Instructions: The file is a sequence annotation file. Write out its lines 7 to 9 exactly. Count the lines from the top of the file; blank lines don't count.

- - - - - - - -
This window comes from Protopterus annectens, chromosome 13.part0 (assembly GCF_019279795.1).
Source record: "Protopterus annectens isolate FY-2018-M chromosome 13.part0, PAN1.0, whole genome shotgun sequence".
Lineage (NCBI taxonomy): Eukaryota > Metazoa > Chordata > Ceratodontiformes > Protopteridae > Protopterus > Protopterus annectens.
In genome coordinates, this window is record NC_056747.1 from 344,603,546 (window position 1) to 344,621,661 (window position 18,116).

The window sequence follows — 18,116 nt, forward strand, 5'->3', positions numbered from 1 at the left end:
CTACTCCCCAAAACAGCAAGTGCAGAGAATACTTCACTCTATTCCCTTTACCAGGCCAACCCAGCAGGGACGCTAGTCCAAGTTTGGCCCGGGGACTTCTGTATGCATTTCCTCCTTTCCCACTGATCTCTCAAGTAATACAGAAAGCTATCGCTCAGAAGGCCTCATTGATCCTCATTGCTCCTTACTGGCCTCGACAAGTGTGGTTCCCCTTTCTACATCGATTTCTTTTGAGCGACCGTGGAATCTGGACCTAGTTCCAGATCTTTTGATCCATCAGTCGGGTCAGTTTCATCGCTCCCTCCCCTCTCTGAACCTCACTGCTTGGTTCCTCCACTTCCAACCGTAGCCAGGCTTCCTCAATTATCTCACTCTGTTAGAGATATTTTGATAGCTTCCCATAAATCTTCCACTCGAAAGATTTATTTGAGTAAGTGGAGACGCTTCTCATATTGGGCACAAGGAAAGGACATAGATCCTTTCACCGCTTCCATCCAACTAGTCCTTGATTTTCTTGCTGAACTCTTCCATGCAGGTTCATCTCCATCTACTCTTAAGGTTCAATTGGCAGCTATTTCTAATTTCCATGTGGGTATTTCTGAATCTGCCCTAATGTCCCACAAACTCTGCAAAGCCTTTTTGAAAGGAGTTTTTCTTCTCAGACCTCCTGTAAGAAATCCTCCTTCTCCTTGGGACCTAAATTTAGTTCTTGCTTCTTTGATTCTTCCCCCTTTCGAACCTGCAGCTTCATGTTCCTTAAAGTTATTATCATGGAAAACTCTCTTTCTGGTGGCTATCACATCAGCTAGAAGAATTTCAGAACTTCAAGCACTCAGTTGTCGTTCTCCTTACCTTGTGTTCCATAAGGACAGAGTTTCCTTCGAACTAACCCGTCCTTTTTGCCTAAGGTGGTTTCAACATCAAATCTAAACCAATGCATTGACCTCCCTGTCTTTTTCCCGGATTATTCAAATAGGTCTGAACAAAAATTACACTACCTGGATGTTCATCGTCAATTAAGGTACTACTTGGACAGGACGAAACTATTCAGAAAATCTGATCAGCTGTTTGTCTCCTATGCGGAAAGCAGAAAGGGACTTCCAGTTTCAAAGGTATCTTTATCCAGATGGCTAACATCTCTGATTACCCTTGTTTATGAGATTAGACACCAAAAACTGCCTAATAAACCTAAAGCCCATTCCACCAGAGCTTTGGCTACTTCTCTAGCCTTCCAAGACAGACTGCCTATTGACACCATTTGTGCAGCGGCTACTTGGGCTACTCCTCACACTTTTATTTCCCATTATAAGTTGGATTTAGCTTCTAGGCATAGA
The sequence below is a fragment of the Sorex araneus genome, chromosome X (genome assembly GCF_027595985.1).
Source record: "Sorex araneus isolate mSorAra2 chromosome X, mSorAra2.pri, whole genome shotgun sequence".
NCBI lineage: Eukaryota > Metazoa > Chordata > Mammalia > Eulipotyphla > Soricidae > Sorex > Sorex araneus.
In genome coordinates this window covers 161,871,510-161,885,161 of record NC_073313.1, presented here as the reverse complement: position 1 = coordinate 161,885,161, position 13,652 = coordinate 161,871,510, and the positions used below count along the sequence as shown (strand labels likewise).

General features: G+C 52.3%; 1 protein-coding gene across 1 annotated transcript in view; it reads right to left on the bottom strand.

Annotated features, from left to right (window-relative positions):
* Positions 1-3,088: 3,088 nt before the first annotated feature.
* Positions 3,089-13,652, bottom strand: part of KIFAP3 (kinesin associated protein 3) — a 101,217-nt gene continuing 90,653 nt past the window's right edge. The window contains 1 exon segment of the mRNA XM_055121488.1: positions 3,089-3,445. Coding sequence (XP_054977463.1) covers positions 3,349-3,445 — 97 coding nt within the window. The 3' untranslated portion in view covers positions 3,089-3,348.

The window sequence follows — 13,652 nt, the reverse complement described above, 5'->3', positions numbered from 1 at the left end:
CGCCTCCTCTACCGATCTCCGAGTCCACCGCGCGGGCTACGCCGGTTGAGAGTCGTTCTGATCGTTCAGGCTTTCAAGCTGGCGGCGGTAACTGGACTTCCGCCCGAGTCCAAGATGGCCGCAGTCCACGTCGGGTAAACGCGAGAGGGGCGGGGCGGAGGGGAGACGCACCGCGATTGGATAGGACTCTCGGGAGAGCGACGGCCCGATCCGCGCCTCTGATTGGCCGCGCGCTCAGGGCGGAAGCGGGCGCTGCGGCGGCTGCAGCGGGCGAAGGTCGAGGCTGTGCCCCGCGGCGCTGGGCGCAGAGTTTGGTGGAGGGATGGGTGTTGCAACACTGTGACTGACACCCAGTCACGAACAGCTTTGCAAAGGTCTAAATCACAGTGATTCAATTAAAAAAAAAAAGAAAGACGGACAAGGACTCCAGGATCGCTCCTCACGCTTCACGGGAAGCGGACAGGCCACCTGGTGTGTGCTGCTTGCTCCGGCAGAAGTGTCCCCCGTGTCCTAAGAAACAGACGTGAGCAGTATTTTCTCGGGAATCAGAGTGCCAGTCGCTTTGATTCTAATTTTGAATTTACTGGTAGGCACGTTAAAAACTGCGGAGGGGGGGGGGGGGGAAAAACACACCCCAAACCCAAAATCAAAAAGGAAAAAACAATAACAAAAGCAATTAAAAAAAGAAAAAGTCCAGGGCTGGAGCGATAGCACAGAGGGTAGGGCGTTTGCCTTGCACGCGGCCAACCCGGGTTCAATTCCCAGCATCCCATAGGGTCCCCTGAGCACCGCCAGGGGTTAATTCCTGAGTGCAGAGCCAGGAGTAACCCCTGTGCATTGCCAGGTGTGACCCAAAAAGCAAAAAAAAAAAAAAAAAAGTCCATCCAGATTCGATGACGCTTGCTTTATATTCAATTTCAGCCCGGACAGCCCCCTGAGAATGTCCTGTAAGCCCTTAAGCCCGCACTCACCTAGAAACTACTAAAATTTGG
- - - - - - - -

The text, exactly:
The sequence below is a fragment of the Sorex araneus genome, chromosome X (genome assembly GCF_027595985.1).
Source record: "Sorex araneus isolate mSorAra2 chromosome X, mSorAra2.pri, whole genome shotgun sequence".
NCBI lineage: Eukaryota > Metazoa > Chordata > Mammalia > Eulipotyphla > Soricidae > Sorex > Sorex araneus.